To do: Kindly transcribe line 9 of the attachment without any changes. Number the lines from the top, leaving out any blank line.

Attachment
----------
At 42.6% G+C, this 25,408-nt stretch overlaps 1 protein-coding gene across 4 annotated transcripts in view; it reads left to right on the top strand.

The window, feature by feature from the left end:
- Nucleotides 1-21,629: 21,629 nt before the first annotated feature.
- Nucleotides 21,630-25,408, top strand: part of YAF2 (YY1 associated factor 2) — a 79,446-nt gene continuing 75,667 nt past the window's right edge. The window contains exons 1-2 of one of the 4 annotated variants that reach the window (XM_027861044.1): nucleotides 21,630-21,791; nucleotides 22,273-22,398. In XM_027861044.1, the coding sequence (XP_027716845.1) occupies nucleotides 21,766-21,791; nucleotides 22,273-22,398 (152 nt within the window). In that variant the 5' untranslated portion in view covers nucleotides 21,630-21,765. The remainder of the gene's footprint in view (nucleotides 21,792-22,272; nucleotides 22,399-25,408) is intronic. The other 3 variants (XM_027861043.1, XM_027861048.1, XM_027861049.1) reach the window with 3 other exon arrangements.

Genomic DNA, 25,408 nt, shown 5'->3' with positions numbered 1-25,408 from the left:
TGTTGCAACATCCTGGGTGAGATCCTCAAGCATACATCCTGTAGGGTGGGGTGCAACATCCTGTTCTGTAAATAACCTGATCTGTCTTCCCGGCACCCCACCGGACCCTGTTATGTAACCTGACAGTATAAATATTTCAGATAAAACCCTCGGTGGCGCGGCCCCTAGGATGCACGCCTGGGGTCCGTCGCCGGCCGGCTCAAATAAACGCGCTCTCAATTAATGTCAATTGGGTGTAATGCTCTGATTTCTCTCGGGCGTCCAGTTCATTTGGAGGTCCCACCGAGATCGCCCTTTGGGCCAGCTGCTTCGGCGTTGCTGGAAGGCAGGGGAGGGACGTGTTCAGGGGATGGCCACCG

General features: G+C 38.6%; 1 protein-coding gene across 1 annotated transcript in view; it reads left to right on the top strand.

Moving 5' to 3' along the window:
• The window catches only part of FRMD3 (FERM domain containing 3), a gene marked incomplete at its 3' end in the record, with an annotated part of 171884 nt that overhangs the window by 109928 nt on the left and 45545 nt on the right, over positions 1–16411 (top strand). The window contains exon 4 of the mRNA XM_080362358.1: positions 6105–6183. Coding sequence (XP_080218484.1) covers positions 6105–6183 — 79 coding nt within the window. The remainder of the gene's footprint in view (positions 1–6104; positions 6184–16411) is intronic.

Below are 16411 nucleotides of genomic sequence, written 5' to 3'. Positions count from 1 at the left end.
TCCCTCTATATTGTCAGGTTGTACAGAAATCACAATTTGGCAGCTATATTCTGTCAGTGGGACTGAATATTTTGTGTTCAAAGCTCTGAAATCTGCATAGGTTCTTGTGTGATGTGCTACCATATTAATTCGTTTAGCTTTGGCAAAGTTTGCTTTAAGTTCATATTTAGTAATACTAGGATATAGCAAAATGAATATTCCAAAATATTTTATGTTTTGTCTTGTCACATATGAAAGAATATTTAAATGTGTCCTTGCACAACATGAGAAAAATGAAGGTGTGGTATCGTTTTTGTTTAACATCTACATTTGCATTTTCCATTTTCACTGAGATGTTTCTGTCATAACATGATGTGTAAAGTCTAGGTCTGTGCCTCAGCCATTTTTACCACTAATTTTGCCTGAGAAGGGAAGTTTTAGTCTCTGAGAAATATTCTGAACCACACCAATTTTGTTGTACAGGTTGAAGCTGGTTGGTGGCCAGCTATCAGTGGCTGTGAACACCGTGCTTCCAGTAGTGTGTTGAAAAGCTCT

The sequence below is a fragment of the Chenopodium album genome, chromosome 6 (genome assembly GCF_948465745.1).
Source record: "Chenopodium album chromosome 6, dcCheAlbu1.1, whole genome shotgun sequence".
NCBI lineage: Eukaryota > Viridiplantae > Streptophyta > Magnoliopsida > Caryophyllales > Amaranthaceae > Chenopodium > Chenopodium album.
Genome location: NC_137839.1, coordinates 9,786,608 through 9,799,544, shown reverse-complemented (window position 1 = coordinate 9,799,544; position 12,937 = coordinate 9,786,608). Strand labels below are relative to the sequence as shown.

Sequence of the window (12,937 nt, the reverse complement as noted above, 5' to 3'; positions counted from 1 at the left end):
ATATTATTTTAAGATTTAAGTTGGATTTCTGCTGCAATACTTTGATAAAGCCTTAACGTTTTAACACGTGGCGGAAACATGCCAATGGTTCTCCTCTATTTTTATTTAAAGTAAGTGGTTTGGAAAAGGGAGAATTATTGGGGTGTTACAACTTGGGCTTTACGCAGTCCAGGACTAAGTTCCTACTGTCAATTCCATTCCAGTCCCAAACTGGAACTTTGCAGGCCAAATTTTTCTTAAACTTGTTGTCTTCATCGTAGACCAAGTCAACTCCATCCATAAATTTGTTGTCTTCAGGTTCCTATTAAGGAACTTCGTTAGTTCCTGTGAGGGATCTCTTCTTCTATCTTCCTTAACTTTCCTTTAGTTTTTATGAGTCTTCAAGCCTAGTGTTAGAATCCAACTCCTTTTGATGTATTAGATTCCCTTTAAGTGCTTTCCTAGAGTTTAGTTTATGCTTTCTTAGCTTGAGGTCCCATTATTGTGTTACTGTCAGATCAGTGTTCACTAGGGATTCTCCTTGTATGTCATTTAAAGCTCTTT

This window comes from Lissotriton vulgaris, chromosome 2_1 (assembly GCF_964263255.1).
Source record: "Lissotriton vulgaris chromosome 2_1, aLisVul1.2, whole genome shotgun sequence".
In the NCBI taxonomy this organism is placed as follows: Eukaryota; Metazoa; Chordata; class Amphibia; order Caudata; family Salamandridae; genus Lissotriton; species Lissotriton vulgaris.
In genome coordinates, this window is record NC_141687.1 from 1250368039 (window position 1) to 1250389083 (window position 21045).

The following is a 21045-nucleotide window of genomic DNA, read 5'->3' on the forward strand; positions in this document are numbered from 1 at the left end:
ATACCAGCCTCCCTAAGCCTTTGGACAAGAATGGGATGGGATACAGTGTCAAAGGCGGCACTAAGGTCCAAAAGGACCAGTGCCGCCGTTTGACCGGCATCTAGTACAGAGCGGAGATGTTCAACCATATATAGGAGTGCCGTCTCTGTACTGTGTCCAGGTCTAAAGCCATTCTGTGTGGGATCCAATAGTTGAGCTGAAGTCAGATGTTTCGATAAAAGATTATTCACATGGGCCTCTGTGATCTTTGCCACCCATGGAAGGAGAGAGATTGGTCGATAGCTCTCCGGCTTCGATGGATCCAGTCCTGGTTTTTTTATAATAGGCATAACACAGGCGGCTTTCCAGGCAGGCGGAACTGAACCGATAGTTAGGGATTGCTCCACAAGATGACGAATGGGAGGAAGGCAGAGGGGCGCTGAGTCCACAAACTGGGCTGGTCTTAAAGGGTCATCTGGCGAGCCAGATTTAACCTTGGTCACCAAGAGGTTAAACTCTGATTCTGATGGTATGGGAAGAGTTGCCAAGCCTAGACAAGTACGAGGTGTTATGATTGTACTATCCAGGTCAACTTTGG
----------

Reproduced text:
• The window catches only part of FRMD3 (FERM domain containing 3), a gene marked incomplete at its 3' end in the record, with an annotated part of 171884 nt that overhangs the window by 109928 nt on the left and 45545 nt on the right, over positions 1–16411 (top strand). The window contains exon 4 of the mRNA XM_080362358.1: positions 6105–6183. Coding sequence (XP_080218484.1) covers positions 6105–6183 — 79 coding nt within the window. The remainder of the gene's footprint in view (positions 1–6104; positions 6184–16411) is intronic.